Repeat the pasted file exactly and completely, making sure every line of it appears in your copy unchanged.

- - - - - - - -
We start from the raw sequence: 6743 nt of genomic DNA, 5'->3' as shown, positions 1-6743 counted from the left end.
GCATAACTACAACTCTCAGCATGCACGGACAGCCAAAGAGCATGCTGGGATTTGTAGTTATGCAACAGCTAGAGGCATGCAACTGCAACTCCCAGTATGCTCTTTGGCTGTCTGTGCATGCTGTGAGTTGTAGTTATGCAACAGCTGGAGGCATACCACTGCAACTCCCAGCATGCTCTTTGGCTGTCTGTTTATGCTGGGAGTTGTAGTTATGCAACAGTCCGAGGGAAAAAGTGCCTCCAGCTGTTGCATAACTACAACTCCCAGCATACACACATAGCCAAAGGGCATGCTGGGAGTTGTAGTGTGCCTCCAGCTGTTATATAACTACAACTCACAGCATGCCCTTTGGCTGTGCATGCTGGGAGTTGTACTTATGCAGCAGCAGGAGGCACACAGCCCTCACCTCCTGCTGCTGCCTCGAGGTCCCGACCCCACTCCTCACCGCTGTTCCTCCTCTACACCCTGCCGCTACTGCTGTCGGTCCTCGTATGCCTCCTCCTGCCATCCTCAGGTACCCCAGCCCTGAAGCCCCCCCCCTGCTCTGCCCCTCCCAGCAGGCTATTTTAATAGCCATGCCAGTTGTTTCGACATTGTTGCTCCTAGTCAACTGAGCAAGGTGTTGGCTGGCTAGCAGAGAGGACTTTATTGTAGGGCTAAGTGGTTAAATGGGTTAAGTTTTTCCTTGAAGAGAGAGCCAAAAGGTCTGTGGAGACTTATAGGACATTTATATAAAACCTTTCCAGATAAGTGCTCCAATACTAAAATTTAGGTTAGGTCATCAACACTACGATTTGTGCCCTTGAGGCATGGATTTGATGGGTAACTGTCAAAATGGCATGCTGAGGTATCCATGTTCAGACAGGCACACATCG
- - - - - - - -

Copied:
We start from the raw sequence: 6743 nt of genomic DNA, 5'->3' as shown, positions 1-6743 counted from the left end.
GCATAACTACAACTCTCAGCATGCACGGACAGCCAAAGAGCATGCTGGGATTTGTAGTTATGCAACAGCTAGAGGCATGCAACTGCAACTCCCAGTATGCTCTTTGGCTGTCTGTGCATGCTGTGAGTTGTAGTTATGCAACAGCTGGAGGCATACCACTGCAACTCCCAGCATGCTCTTTGGCTGTCTGTTTATGCTGGGAGTTGTAGTTATGCAACAGTCCGAGGGAAAAAGTGCCTCCAGCTGTTGCATAACTACAACTCCCAGCATACACACATAGCCAAAGGGCATGCTGGGAGTTGTAGTGTGCCTCCAGCTGTTATATAACTACAACTCACAGCATGCCCTTTGGCTGTGCATGCTGGGAGTTGTACTTATGCAGCAGCAGGAGGCACACAGCCCTCACCTCCTGCTGCTGCCTCGAGGTCCCGACCCCACTCCTCACCGCTGTTCCTCCTCTACACCCTGCCGCTACTGCTGTCGGTCCTCGTATGCCTCCTCCTGCCATCCTCAGGTACCCCAGCCCTGAAGCCCCCCCCCTGCTCTGCCCCTCCCAGCAGGCTATTTTAATAGCCATGCCAGTTGTTTCGACATTGTTGCTCCTAGTCAACTGAGCAAGGTGTTGGCTGGCTAGCAGAGAGGACTTTATTGTAGGGCTAAGTGGTTAAATGGGTTAAGTTTTTCCTTGAAGAGAGAGCCAAAAGGTCTGTGGAGACTTATAGGACATTTATATAAAACCTTTCCAGATAAGTGCTCCAATACTAAAATTTAGGTTAGGTCATCAACACTACGATTTGTGCCCTTGAGGCATGGATTTGATGGGTAACTGTCAAAATGGCATGCTGAGGTATCCATGTTCAGACAGGCACACATCG